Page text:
To return to our argument, love is the foundation of immortality, and immortality proceeds from love alone. This statement to which we have now worked our way also means that he who has love for all has established immortality for all. That is precisely the meaning of the biblical statement that his Resurrection is our life. The–to us–curious reasoning of St. Paul in his First Letter to the Corinthians now becomes comprehensible: if he has risen, then we have, too, for then love is stronger than death; if he has not risen, then we have not either, for then the situation is still that death has the last word, nothing else (cf. I Cor 15:16f.). Since this is a statement of central importance, let us spell it out once again in a different way: Either love is stronger than death, or it is not. If it has become so in him, then it became so precisely as love for others. This also means, it is true, that our own love, left to itself, is not sufficient to overcome death; taken in itself it would have to remain an unanswered cry. It means that only his love, coinciding with God’s own power of life and love, can be the foundation of our immortality. Nevertheless, it still remains true that the mode of our immortality will depend on our mode of loving. We shall have to return to this in the section on the Last Judgment.
A further point emerges from this discussion. Given the foregoing considerations, it goes without saying that the life of him who has risen from the dead is not once again bios, the biological form of our mortal life within history; it is zoe, new, different, definitive life; life that has stepped beyond the mortal realm of bios and history, a realm that has here been surpassed by a greater power. And in fact the Resurrection narratives of the New Testament allow us to see clearly that the life of the Risen One lies, not within the historical bios, but beyond and above it. It is also true, of course, that this new life begot itself in history and had to do so, because after all it is there for history, and the Christian message is basically nothing else than the transmission of the testimony that love has managed to break through death here and thus has transformed fundamentally the situation of all of us. Once we have realized this, it is no longer difficult to find the right kind of hermeneutics for the difficult business of expounding the biblical Resurrection narratives, that is, to acquire a clear understanding of the sense in which they must properly be understood. Obviously we cannot attempt here a detailed discussion of the questions involved, which today present themselves in a more difficult form than ever before; especially as historical and–for the most part inadequately pondered–philosophical statements are becoming more and more inextricably intertwined, and exegesis itself quite often produces its own philosophy, which is intended to appear to the layman as a supremely refined distillation of the biblical evidence. Many points of detail will here always remain open to discussion, but it is possible to recognize a fundamental dividing line between explanation that remains explanation and arbitrary adaptations [to contemporary ways of thinking].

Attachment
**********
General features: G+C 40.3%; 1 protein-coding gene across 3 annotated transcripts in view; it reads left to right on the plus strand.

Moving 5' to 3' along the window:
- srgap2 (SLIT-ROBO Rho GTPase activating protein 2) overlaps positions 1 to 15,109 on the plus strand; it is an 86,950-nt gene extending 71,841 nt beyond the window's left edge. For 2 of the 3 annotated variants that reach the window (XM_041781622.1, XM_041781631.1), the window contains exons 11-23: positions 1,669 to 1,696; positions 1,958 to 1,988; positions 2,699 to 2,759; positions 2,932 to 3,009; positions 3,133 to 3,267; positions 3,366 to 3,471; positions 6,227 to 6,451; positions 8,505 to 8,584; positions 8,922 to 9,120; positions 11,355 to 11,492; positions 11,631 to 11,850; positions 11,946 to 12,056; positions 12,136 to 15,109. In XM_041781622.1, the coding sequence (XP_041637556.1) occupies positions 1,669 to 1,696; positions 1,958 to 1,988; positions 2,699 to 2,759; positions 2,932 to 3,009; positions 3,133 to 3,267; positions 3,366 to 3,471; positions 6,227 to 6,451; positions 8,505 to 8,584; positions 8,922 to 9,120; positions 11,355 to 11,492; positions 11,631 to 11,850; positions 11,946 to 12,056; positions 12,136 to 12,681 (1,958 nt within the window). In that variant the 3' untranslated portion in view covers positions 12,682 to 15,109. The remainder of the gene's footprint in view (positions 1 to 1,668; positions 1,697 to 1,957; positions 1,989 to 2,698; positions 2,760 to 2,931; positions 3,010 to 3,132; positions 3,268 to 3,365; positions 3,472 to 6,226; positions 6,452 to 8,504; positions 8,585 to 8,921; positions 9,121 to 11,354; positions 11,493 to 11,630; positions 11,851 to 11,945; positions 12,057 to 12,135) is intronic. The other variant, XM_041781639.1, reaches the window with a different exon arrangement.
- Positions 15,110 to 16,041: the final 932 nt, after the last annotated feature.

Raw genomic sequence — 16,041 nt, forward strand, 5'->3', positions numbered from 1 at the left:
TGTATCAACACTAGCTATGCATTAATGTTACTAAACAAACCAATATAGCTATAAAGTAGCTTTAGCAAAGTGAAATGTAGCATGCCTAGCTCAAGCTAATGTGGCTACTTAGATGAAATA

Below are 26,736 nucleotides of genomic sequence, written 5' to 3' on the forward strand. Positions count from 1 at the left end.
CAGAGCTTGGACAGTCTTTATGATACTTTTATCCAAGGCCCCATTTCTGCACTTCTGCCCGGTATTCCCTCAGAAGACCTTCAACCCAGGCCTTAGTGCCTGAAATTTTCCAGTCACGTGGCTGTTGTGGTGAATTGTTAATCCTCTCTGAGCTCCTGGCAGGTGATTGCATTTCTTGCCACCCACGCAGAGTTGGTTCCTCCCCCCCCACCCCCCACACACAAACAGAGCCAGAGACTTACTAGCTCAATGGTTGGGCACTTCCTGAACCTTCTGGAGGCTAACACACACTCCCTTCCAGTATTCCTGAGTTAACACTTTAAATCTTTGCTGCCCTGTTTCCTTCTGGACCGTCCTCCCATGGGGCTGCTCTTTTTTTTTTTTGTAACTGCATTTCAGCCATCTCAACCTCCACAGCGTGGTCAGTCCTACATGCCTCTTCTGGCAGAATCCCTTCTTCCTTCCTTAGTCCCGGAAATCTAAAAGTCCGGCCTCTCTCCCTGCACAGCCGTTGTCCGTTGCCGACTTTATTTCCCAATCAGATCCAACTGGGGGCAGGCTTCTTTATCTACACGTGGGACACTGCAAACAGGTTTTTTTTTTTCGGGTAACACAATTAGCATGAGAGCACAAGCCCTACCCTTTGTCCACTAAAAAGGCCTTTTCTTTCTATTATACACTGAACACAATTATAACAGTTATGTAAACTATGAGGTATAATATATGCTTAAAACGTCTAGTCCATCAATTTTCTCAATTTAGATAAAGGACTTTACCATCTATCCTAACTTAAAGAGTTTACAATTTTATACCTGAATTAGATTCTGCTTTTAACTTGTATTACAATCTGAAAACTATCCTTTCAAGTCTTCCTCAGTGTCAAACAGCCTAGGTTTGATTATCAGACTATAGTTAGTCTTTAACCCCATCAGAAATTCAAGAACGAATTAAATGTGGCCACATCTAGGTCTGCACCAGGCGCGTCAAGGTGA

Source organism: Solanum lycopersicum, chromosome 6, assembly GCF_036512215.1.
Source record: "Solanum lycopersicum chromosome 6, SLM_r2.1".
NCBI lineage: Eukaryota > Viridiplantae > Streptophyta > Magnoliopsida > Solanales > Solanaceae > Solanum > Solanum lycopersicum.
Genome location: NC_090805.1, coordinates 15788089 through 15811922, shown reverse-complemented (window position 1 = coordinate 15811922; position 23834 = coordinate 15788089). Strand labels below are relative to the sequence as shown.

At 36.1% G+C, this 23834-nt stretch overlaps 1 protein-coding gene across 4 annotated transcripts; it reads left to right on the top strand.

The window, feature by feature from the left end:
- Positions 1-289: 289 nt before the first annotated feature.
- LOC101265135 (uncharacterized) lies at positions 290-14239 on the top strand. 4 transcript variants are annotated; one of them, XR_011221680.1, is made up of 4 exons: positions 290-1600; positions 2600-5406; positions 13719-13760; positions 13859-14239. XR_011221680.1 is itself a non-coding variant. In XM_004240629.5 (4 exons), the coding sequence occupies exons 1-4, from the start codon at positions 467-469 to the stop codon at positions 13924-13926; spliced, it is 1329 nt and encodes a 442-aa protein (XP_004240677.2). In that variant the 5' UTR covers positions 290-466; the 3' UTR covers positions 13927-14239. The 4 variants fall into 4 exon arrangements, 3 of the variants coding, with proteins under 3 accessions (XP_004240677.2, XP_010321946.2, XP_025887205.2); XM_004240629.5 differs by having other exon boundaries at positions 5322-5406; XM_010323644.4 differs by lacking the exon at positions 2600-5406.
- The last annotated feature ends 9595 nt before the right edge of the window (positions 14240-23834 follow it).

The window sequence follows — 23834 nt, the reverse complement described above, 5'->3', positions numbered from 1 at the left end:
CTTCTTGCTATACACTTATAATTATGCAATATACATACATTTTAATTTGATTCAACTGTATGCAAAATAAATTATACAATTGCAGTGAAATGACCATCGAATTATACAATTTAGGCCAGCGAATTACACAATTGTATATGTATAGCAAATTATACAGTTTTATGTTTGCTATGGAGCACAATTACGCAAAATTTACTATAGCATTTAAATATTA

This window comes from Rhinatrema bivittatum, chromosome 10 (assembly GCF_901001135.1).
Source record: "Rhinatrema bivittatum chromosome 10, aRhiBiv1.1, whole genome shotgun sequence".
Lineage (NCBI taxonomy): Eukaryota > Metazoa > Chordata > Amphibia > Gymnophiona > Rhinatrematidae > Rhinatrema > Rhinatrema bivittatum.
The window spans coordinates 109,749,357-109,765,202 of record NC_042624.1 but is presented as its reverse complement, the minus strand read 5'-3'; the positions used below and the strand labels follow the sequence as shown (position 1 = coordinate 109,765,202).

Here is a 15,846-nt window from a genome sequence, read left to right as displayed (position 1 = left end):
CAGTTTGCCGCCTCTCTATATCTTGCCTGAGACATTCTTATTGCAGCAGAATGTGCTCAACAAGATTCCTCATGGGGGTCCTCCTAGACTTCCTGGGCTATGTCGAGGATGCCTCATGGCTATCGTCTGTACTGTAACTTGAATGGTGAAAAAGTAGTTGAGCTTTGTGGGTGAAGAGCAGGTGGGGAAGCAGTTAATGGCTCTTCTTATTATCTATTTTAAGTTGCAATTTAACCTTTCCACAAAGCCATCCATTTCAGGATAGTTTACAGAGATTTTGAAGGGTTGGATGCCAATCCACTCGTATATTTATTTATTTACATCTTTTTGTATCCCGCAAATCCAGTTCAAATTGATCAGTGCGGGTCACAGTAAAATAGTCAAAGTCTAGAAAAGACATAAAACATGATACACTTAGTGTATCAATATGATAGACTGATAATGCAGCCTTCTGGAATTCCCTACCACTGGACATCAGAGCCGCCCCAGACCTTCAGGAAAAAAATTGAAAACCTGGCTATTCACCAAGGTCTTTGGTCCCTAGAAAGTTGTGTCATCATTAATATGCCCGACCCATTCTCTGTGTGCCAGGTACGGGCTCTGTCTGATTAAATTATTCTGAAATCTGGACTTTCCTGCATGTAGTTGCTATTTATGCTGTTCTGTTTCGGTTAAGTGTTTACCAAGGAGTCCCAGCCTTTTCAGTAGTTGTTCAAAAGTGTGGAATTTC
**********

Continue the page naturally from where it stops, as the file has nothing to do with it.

First of all, it is quite clear that after his Resurrection Christ did not go back to his previous earthly life, as we are told the young man of Nain and Lazarus did. He rose again to definitive life, which is no longer governed by chemical and biological laws and therefore stands outside the possibility of death, in the eternity conferred by love. That is why the encounters with him are “appearances”; that is why he with whom people had sat at table two days earlier is not recognized by his best friends and, even when recognized, remains foreign: only where he grants vision ishe seen; only when he opens men’s eyes and makes their hearts open up can the countenance of the eternal love that conquers death become recognizable in our mortal world, and, in that love, the new, different world, the world of him who is to come. That is also why it is so difficult, indeed absolutely impossible, for the Gospels to describe the encounter with the risen Christ; that is why they can only stammer when they speak of these meetings and seem to provide contradictory descriptions of them. In reality they are surprisingly unanimous in the dialectic of their statements, in the simultaneity of touching and not touching, or recognizing and not recognizing, of complete identity between the crucified and the risen Christ and complete transformation. People recognize the Lord and yet do not recognize him again; people touch him, and yet he is untouchable; he is the same and yet quite different. As we have said, the dialectic is always the same; it is only the stylistic means by which it is expressed that changes.